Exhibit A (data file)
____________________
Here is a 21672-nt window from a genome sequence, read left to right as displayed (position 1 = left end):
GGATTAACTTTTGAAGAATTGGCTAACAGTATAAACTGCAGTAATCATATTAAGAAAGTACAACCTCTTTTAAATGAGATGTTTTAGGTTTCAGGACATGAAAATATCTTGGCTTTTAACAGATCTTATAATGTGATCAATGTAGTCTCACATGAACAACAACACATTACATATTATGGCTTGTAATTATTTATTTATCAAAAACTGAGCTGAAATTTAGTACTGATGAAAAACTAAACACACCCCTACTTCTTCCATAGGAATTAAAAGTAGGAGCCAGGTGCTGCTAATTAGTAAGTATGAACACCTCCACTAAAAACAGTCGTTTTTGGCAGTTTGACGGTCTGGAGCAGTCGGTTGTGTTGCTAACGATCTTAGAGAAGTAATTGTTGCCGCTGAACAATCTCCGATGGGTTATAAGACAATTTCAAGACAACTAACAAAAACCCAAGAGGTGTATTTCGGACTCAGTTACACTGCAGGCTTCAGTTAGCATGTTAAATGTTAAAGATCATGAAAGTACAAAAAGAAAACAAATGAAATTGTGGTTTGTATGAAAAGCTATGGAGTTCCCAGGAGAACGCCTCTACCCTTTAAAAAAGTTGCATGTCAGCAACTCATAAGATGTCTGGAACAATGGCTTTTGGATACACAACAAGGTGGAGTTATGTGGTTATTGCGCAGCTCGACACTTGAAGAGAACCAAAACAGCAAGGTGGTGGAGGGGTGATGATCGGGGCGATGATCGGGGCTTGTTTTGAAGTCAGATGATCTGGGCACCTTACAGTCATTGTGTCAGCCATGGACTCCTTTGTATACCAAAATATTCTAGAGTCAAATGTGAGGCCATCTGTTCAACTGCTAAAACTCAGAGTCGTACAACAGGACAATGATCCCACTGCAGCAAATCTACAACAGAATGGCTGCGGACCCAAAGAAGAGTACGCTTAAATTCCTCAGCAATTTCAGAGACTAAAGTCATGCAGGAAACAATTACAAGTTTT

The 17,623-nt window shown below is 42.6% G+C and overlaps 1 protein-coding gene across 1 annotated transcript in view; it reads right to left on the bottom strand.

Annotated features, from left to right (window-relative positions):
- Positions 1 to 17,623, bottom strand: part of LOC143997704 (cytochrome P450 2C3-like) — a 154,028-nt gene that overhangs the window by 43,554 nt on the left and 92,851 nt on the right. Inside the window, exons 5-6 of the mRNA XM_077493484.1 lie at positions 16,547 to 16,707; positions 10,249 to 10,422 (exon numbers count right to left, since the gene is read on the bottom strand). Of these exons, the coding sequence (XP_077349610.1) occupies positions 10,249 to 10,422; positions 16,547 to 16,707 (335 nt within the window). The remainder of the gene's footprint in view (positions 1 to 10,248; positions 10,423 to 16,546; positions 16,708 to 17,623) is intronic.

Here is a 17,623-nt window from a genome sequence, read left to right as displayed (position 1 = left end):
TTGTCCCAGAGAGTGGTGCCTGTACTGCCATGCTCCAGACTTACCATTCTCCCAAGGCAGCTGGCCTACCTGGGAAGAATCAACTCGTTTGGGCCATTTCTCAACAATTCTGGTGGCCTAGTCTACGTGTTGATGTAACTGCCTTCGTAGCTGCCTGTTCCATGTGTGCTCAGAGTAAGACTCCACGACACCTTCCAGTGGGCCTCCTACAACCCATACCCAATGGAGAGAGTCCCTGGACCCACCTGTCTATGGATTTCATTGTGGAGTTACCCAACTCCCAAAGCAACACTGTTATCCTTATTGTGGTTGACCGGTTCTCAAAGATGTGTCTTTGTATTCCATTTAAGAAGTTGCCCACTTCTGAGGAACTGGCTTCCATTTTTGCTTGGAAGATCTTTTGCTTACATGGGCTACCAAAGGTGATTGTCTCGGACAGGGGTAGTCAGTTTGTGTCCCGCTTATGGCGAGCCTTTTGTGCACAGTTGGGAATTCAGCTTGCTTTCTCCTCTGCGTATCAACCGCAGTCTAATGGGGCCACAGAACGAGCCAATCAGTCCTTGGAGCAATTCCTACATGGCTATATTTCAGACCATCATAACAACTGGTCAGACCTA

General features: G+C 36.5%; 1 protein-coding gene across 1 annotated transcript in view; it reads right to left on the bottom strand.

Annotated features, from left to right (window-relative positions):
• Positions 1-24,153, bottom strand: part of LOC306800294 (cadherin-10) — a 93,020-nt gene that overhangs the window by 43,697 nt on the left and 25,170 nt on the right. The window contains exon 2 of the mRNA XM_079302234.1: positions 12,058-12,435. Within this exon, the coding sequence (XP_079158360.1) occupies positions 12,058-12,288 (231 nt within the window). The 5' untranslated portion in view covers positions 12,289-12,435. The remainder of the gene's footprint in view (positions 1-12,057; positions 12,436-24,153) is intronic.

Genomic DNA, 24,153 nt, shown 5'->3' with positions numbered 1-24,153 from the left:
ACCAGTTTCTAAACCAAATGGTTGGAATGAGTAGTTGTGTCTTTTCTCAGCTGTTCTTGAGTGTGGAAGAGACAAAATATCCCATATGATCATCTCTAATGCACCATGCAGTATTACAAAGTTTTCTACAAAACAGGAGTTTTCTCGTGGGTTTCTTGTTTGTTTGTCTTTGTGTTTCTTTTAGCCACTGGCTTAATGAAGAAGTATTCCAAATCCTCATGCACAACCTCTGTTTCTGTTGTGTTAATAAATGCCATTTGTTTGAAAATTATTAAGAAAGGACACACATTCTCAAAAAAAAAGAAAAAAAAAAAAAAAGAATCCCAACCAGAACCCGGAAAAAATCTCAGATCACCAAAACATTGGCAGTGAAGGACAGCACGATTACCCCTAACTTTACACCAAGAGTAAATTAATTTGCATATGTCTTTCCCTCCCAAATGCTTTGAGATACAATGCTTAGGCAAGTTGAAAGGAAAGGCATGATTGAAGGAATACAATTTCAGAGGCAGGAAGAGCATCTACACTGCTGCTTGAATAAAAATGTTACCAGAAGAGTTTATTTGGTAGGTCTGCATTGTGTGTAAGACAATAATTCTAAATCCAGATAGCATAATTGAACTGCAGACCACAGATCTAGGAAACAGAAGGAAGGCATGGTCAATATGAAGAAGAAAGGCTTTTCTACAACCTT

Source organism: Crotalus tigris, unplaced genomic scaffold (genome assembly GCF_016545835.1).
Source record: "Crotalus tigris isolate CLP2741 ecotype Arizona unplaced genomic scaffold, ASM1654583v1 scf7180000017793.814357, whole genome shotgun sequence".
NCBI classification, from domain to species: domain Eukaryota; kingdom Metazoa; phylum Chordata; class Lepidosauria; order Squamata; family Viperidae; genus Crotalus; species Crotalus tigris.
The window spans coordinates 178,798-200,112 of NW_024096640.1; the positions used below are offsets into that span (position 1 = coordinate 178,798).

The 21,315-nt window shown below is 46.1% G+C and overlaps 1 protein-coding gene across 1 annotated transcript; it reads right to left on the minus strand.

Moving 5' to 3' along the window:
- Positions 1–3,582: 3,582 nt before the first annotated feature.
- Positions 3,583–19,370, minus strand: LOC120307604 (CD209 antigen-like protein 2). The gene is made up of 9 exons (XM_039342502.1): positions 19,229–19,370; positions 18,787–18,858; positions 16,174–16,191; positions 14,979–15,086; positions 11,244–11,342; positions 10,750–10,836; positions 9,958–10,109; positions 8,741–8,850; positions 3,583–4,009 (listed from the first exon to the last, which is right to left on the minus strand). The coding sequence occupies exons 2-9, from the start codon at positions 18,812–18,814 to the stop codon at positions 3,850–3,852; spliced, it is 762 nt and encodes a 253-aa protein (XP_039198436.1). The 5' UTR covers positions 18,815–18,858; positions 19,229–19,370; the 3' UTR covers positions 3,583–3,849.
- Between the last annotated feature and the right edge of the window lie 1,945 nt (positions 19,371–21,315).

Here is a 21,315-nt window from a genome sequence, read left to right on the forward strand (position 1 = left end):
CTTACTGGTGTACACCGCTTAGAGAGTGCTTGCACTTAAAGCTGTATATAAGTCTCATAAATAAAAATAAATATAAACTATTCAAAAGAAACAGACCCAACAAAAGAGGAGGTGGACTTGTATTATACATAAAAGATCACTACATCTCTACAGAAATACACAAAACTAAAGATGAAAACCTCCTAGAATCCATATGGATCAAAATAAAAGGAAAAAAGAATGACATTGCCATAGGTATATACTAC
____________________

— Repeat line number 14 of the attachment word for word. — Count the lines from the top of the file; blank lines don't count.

Source record: "Crotalus tigris isolate CLP2741 ecotype Arizona unplaced genomic scaffold, ASM1654583v1 scf7180000017793.814357, whole genome shotgun sequence".